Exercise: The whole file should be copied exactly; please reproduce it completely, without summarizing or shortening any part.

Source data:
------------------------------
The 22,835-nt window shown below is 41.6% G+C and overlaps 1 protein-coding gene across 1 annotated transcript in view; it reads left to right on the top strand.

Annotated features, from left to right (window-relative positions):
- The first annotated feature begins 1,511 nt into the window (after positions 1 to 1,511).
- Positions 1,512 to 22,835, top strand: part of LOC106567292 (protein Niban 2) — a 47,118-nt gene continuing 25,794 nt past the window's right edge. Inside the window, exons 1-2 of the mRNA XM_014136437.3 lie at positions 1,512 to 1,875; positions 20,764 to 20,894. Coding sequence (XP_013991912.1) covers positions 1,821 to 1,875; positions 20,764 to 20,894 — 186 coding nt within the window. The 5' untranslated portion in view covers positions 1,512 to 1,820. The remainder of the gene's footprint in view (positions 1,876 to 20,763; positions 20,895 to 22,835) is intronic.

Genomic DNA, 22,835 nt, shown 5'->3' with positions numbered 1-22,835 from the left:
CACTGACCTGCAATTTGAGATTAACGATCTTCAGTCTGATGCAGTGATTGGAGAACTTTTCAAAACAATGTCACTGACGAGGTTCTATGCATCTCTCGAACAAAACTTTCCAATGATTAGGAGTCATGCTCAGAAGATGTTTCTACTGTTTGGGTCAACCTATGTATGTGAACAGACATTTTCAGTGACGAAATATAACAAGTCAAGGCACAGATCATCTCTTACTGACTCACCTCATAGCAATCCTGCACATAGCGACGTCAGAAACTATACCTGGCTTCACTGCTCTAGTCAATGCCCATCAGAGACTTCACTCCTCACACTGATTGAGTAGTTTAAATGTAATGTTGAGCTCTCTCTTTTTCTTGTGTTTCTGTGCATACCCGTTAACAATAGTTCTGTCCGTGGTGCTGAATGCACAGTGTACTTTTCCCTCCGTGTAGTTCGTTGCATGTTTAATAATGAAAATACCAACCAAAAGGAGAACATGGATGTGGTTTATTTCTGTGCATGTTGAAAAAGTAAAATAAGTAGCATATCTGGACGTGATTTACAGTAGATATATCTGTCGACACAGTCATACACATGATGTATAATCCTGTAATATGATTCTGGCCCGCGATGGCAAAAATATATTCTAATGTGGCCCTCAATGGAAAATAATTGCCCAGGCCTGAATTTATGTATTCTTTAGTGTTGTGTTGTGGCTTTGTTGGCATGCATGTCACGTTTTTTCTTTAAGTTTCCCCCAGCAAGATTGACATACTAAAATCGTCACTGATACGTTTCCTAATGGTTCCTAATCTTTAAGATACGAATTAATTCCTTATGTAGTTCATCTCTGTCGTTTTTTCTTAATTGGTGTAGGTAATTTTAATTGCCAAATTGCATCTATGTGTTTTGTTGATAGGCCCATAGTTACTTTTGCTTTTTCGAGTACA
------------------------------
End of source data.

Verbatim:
The 22,835-nt window shown below is 41.6% G+C and overlaps 1 protein-coding gene across 1 annotated transcript in view; it reads left to right on the top strand.

Annotated features, from left to right (window-relative positions):
- The first annotated feature begins 1,511 nt into the window (after positions 1 to 1,511).
- Positions 1,512 to 22,835, top strand: part of LOC106567292 (protein Niban 2) — a 47,118-nt gene continuing 25,794 nt past the window's right edge. Inside the window, exons 1-2 of the mRNA XM_014136437.3 lie at positions 1,512 to 1,875; positions 20,764 to 20,894. Coding sequence (XP_013991912.1) covers positions 1,821 to 1,875; positions 20,764 to 20,894 — 186 coding nt within the window. The 5' untranslated portion in view covers positions 1,512 to 1,820. The remainder of the gene's footprint in view (positions 1,876 to 20,763; positions 20,895 to 22,835) is intronic.

Genomic DNA, 22,835 nt, shown 5'->3' with positions numbered 1-22,835 from the left:
CACTGACCTGCAATTTGAGATTAACGATCTTCAGTCTGATGCAGTGATTGGAGAACTTTTCAAAACAATGTCACTGACGAGGTTCTATGCATCTCTCGAACAAAACTTTCCAATGATTAGGAGTCATGCTCAGAAGATGTTTCTACTGTTTGGGTCAACCTATGTATGTGAACAGACATTTTCAGTGACGAAATATAACAAGTCAAGGCACAGATCATCTCTTACTGACTCACCTCATAGCAATCCTGCACATAGCGACGTCAGAAACTATACCTGGCTTCACTGCTCTAGTCAATGCCCATCAGAGACTTCACTCCTCACACTGATTGAGTAGTTTAAATGTAATGTTGAGCTCTCTCTTTTTCTTGTGTTTCTGTGCATACCCGTTAACAATAGTTCTGTCCGTGGTGCTGAATGCACAGTGTACTTTTCCCTCCGTGTAGTTCGTTGCATGTTTAATAATGAAAATACCAACCAAAAGGAGAACATGGATGTGGTTTATTTCTGTGCATGTTGAAAAAGTAAAATAAGTAGCATATCTGGACGTGATTTACAGTAGATATATCTGTCGACACAGTCATACACATGATGTATAATCCTGTAATATGATTCTGGCCCGCGATGGCAAAAATATATTCTAATGTGGCCCTCAATGGAAAATAATTGCCCAGGCCTGAATTTATGTATTCTTTAGTGTTGTGTTGTGGCTTTGTTGGCATGCATGTCACGTTTTTTCTTTAAGTTTCCCCCAGCAAGATTGACATACTAAAATCGTCACTGATACGTTTCCTAATGGTTCCTAATCTTTAAGATACGAATTAATTCCTTATGTAGTTCATCTCTGTCGTTTTTTCTTAATTGGTGTAGGTAATTTTAATTGCCAAATTGCATCTATGTGTTTTGTTGATAGGCCCATAGTTACTTTTGCTTTTTCGAGTACA